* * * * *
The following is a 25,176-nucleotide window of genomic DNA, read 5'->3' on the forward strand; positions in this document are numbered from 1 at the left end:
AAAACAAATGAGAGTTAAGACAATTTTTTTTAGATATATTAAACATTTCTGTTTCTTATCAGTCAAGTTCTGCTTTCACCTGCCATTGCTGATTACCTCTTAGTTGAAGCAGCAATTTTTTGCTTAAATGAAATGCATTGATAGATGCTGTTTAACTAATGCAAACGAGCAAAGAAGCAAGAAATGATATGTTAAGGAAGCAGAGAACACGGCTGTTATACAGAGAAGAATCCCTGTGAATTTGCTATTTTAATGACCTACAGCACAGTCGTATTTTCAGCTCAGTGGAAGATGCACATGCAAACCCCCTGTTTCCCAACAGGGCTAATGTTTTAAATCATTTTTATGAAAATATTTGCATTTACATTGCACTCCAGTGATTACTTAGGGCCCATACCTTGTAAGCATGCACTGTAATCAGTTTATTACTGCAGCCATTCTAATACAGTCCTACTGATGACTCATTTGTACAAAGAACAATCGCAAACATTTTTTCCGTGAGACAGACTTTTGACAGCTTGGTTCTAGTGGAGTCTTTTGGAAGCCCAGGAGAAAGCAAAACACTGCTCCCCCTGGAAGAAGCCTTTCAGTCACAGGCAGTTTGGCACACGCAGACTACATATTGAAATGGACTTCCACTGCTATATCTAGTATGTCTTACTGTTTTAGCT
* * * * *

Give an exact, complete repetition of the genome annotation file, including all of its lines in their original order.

The following is a 25,176-nucleotide window of genomic DNA, read 5'->3' on the forward strand; positions in this document are numbered from 1 at the left end:
AAAACAAATGAGAGTTAAGACAATTTTTTTTAGATATATTAAACATTTCTGTTTCTTATCAGTCAAGTTCTGCTTTCACCTGCCATTGCTGATTACCTCTTAGTTGAAGCAGCAATTTTTTGCTTAAATGAAATGCATTGATAGATGCTGTTTAACTAATGCAAACGAGCAAAGAAGCAAGAAATGATATGTTAAGGAAGCAGAGAACACGGCTGTTATACAGAGAAGAATCCCTGTGAATTTGCTATTTTAATGACCTACAGCACAGTCGTATTTTCAGCTCAGTGGAAGATGCACATGCAAACCCCCTGTTTCCCAACAGGGCTAATGTTTTAAATCATTTTTATGAAAATATTTGCATTTACATTGCACTCCAGTGATTACTTAGGGCCCATACCTTGTAAGCATGCACTGTAATCAGTTTATTACTGCAGCCATTCTAATACAGTCCTACTGATGACTCATTTGTACAAAGAACAATCGCAAACATTTTTTCCGTGAGACAGACTTTTGACAGCTTGGTTCTAGTGGAGTCTTTTGGAAGCCCAGGAGAAAGCAAAACACTGCTCCCCCTGGAAGAAGCCTTTCAGTCACAGGCAGTTTGGCACACGCAGACTACATATTGAAATGGACTTCCACTGCTATATCTAGTATGTCTTACTGTTTTAGCT